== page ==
Dr. merrit of Granarys of Londo granary at Dantzick 9 story high. corne in tanks in Muscovy.) Ld Brereton that corne well dryed would make ale wthout malting. query about moscouy been)

a new Discouery of Pecquet from Paris.) []
query passage from stomack to kidneys)

query obseruatns. about the last plague) about transfusion) and Iniection). mr. Hooke was put in mind to bring in a module for his more expedite way of making brick.

Robert Gertz  •  Link

"...there snapt by a French Caper..."

Outrageous piracy...Simply shocking. I wonder if it might have the "Soaring Poodle".

Robert Gertz  •  Link

Been...Might have been

Much too early.

Robert Gertz  •  Link

"Our merchants do much pray for peace..."

Hmmn...I thought they were all crying for war a few years ago. Not enough trade for England and Holland to divide, so one must go under, wasn't that the idea?

Oh, well, even Hitler ended up whining that if anyone had ever told him the Russians had those good T-34 and Stalin tanks coming and a few generals who knew how to use them he never would have attacked.

Robert Gertz  •  Link

The Duchess looks rather like Elsa Lanchester when young. While I suppose by "romantic" Sam means impractical or silly, there does seem to be a note of admiration in his description of her.

Mary  •  Link


At this date the term generally meant "resembling tales of old" and referred back to tales of wild adventures of war and love from the Middle Ages. Also improbable, false or fanciful. Not silly, but 'affected' perhaps in this case.

Terry Foreman  •  Link

"he received about 253l. in pieces of eight at a goldsmith’s there hard by, which did puzzle me and him to tell; for I could not tell the difference by sight, only by bigness, and that is not always discernible, between a whole and half-piece and quarterpiece."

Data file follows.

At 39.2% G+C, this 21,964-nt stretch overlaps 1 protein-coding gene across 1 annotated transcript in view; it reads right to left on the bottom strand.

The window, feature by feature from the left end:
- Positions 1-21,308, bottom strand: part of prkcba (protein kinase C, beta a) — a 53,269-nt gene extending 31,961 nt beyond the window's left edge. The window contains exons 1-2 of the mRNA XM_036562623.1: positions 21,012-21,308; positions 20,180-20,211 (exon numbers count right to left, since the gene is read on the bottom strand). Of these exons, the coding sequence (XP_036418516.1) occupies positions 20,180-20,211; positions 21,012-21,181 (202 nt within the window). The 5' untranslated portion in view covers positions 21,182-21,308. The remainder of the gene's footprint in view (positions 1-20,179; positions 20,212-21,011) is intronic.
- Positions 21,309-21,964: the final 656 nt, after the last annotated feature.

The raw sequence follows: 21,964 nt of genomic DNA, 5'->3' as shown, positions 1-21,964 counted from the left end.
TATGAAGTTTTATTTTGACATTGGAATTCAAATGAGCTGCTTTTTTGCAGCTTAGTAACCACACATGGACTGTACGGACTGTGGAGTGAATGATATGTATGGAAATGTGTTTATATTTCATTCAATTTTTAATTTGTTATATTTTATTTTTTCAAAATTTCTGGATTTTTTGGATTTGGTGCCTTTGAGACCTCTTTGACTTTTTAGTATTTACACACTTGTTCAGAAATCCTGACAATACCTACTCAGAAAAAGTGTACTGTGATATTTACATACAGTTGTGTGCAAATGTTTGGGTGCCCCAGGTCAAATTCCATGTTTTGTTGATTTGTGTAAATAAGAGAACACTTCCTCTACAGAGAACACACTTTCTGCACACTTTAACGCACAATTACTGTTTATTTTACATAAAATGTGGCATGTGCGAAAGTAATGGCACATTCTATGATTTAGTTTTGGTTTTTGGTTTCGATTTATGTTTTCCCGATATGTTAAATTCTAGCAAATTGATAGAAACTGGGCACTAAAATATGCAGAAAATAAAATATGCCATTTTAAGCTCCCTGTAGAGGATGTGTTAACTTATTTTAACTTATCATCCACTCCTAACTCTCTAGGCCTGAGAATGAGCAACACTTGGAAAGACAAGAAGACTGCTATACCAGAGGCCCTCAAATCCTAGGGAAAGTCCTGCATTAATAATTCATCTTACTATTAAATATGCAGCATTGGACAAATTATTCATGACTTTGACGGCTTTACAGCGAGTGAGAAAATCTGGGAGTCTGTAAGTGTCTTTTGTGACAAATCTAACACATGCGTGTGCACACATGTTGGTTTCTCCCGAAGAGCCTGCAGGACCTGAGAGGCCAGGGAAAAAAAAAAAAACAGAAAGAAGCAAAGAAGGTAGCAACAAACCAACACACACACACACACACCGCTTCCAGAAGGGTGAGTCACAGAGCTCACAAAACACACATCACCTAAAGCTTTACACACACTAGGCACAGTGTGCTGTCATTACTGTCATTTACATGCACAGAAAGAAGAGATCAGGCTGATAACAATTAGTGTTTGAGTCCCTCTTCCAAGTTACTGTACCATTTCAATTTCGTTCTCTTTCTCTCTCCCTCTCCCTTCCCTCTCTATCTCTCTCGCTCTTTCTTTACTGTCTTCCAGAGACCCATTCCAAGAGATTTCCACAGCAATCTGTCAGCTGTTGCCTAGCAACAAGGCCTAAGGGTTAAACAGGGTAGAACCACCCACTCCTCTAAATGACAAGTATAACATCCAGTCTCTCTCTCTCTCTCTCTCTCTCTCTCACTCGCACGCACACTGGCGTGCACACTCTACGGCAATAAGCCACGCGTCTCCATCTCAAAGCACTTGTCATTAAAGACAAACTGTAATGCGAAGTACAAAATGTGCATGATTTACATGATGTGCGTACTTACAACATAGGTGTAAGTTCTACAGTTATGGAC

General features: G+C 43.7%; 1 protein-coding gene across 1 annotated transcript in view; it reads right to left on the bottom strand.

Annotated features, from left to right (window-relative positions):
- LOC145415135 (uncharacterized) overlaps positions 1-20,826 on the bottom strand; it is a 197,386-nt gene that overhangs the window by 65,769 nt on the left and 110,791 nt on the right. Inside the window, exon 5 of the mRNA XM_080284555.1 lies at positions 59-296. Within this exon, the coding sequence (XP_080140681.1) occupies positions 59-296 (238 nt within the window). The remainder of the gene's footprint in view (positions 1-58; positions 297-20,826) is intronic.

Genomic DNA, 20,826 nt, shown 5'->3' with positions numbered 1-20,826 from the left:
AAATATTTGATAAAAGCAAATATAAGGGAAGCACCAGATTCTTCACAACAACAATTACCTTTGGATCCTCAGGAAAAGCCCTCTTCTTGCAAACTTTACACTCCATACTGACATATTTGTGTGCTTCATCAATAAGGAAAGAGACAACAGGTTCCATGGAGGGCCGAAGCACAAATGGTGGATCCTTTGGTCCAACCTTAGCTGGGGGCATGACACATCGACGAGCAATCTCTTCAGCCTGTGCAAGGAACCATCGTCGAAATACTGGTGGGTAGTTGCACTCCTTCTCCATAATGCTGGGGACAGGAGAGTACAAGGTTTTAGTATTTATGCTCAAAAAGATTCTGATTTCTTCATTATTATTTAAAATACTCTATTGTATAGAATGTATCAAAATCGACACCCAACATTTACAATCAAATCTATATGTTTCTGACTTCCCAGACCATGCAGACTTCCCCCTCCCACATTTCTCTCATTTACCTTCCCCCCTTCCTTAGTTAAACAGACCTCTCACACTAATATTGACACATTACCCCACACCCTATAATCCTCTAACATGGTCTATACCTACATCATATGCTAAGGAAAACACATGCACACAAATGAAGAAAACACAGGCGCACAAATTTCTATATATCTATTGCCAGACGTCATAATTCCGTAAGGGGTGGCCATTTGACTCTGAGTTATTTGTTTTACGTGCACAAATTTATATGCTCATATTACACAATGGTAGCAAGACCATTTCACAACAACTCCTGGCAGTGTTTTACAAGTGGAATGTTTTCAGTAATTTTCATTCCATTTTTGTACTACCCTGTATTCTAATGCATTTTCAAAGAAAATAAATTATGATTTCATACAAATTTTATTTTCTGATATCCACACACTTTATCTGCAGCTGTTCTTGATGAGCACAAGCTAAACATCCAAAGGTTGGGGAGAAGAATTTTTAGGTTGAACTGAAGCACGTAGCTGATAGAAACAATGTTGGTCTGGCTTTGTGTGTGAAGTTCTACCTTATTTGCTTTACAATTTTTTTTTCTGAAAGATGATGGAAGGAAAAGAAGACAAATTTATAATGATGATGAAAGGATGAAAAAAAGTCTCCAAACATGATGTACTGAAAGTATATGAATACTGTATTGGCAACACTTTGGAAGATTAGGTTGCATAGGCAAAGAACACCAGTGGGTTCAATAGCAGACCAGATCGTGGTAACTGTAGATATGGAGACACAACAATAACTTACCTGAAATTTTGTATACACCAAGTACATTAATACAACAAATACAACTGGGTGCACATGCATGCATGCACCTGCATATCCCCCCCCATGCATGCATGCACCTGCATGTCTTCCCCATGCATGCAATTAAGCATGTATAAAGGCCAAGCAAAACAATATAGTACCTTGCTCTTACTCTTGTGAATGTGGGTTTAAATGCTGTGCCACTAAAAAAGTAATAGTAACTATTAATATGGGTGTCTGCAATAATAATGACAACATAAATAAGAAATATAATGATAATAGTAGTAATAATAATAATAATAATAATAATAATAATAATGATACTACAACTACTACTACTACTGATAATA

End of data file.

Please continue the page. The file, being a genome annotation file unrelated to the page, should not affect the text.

L&M note Spanish-American mints produced coins that were often irregular in shape, but accurate in weight.

Terry Foreman  •  Link

"there snapt by a French Caper"

Caper = privateer (L&M Select Glossary)

Terry Foreman  •  Link

"my Lady Jemimah’s chamber, who is let blood to-day"

L&M note she was pregnant.

Terry Foreman  •  Link

De Prata to Sandwich
Written from: Hinchinbroke
Date: 11/21 April 1667

The writer having had an intimation from Lady Sandwich, through Dr Spencer, that the Earl's intention to continue De Prata in his establishment extended only to one year; renews the expression of his hope that his humble service may be found not unacceptable upon his Excellency's return to England.

Terry Foreman  •  Link

" the Duchess of an antique dress, as they say;"

L&M elaborate,as did she (Life of W Cavendish, ed. Firth, pp. 174f.), rekarking that as a child she preferred 'a variety of fine clothes' to toys, attiring herself in fashions of her own design. 'I did dislike any who should follow my fashions, for I always took delight in a singularity, even in accouterments of habits'. Cf. and
Evelyn met her on 18 April and was 'much pleasd, with the extraordinary fancifull habit, garb, & discourse of the Duchesse. Her biographer in the DNB (Joseph Knight) concludes that 'her occasional appearances in theatrical costume, and her reputation for purity of life...contributed to gain her a reputation for madness'. (She was known as 'Mad Madge of Newcastle'.)

Log in to post an annotation.

If you don't have an account, then register here.